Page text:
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Bowling: Synthetic enhancements for Hobart Lanes

Rob Tucker owner Hobart Lanes has made several major improvements his 16-lane center headed inthis season. | Steve T. Gorches~Post-Tribune

Rob Tucker, owner of Hobart Lanes, has made several major improvements to his 16-lane center headed into this season. | Steve T. Gorches~Post-Tribune

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Updated: September 30, 2012 6:28AM



It’s no secret that the challenging economy has affected many bowling centers’ profitability in the region and caused some proprietors to consider upgrading their facilities to draw new customers and keep present ones happy.

Hobart Lanes owner Rob Tucker did just that over the summer, disposing of the wooden lanes which were in the center for 50 years and replacing them with new, synthetic lanes.

The result is definitely evident esthetically. But more importantly for Tucker is the upgrade in the number of leagues which have signed up compared to a year ago.

“We’ve got four new leagues that have joined us for this year, so we can only assume that the new lanes had a lot to do with that,” said Tucker, who has owned Hobart Lanes for 20 years. “I just picked up four new teams on Sunday, so that’s a good sign, too.”

Tucker said he started considering new lanes last summer. After receiving the financing this year, Tucker closed the center from June 18 to 27 for the lanes — Brunswick Pro Lanes — to be installed.

“They’re the same brand that Olympia Lanes has,” he said, referring to the 40-lane center in north Hammond. “We might have an upgraded version since Olympia has had their lanes for a while. They look fantastic. They have a lifetime warranty, which is really nice. We just have to oil the lanes and keep them clean.”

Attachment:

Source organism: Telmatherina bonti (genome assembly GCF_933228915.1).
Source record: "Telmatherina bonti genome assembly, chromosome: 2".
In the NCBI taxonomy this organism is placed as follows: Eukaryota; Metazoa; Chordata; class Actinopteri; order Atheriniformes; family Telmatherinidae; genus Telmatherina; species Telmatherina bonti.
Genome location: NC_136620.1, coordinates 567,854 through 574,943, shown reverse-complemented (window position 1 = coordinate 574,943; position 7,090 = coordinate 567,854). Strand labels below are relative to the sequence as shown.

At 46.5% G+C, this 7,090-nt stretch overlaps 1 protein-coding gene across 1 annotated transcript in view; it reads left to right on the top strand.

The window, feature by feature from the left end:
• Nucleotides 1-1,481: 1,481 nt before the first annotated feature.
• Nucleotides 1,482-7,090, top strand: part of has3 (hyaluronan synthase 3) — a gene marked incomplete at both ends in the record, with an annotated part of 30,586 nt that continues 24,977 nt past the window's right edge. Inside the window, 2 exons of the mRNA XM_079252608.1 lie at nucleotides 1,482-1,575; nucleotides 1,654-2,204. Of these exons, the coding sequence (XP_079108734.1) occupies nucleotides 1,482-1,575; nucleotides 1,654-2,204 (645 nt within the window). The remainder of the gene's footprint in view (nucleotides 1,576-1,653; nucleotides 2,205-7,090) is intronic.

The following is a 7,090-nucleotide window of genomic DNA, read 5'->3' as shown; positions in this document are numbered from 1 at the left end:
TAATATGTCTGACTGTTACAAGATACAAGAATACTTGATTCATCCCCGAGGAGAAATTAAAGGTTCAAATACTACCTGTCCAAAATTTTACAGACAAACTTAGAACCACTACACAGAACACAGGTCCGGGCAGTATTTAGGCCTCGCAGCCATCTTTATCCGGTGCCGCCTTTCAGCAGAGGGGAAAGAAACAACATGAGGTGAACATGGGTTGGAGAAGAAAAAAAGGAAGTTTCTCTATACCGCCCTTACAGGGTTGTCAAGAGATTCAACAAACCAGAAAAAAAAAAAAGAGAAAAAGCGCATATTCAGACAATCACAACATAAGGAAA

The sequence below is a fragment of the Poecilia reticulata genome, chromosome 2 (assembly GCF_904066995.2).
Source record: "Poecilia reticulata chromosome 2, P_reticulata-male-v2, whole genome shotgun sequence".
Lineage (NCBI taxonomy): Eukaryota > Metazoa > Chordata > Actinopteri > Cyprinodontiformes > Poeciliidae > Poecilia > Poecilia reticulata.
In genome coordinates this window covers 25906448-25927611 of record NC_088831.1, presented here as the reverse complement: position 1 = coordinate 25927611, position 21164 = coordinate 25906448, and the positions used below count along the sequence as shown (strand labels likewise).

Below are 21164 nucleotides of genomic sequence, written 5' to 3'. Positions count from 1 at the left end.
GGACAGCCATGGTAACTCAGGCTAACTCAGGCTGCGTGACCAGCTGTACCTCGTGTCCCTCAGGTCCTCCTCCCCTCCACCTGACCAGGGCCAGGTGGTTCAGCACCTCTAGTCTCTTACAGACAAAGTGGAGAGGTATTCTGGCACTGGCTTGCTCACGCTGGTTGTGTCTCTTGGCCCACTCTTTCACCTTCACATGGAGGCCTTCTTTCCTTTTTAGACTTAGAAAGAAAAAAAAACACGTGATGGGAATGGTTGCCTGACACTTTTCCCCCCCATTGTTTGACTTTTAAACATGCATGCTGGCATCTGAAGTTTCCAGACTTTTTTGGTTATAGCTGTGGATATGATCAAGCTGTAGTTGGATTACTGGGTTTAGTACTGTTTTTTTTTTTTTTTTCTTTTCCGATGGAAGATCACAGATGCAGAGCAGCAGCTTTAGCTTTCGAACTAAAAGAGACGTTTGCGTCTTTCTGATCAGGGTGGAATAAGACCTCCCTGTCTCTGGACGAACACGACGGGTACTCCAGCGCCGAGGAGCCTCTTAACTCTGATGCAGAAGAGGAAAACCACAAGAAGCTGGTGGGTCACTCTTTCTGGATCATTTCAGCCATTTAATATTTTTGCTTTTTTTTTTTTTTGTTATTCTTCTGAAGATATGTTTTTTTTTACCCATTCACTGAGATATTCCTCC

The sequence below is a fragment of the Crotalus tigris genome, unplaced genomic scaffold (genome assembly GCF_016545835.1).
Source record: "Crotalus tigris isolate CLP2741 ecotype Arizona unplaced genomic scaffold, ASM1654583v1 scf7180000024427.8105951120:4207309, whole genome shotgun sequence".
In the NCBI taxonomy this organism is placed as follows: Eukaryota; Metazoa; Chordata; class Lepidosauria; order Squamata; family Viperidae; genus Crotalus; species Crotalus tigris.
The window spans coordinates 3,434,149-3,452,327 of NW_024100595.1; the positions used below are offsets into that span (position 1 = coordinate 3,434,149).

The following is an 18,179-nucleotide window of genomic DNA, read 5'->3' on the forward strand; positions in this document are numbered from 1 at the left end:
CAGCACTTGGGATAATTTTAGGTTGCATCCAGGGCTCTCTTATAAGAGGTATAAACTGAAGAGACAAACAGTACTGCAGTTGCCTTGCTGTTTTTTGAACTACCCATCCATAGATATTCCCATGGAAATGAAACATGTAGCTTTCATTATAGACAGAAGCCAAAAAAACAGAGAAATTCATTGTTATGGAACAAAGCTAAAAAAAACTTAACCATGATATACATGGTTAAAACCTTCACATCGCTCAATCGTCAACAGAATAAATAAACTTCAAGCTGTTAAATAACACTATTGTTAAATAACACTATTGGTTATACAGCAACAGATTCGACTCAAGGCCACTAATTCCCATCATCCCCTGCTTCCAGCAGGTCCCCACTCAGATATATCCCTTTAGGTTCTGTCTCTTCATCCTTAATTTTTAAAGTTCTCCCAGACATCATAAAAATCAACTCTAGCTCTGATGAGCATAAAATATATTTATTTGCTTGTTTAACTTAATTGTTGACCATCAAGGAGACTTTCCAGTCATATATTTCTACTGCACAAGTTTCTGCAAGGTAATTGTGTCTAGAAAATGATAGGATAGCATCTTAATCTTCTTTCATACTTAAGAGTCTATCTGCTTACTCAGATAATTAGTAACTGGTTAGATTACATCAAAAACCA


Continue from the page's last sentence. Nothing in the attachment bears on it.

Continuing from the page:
The company Tucker contracted was Lane Low out of Illinois, which had been doing the maintenance on Hobart’s wooden lanes for years.

“They have done a great job over the years for us,” he said. “They had previous experience with these types of lanes. Basically, however, they put themselves out of their annual job of maintaining our wooden lanes because the new lanes are maintenance-free.”

To up the ante for the league and recreation bowler, Tucker has a promotion in place in which he’ll pay $300 dollars for the first bowler to shoot a 300 game and roll an 800 series. The only catch is, it can’t be the same person.

Tucker said he almost had a winner the first night.

“Three leagues have bowled so far since we started the promotion,” he said. “Just last Thursday, our best league, with the bowlers who probably have the best chance, we had three different bowlers who had the first nine strikes.

“One of them had the first 11 (Geoff Fox) and left a solid eight pin. It wasn’t meant to be.”

Tucker is happy about the positive feedback that he’s been receiving from his customers — which is very important given that Hobart Lanes is based in an area with other thriving bowling centers such as Camelot Bowl in Portage (two miles to the east), Cressmoor Lanes in Hobart (one mile to the west) and Ray’s Lanes in Lake Station (two miles to the north).

“We’re hoping this is a new start for us,” he said. “The bowling industry has been through some tough times in recent years like a lot of other businesses. So hopefully we can now better compete and thrive with the new lanes.”

In addition to the lanes, Tucker also added new larger flat-screen scoring monitors, as well as new flat-screen TVs on the concourse and in the bar.



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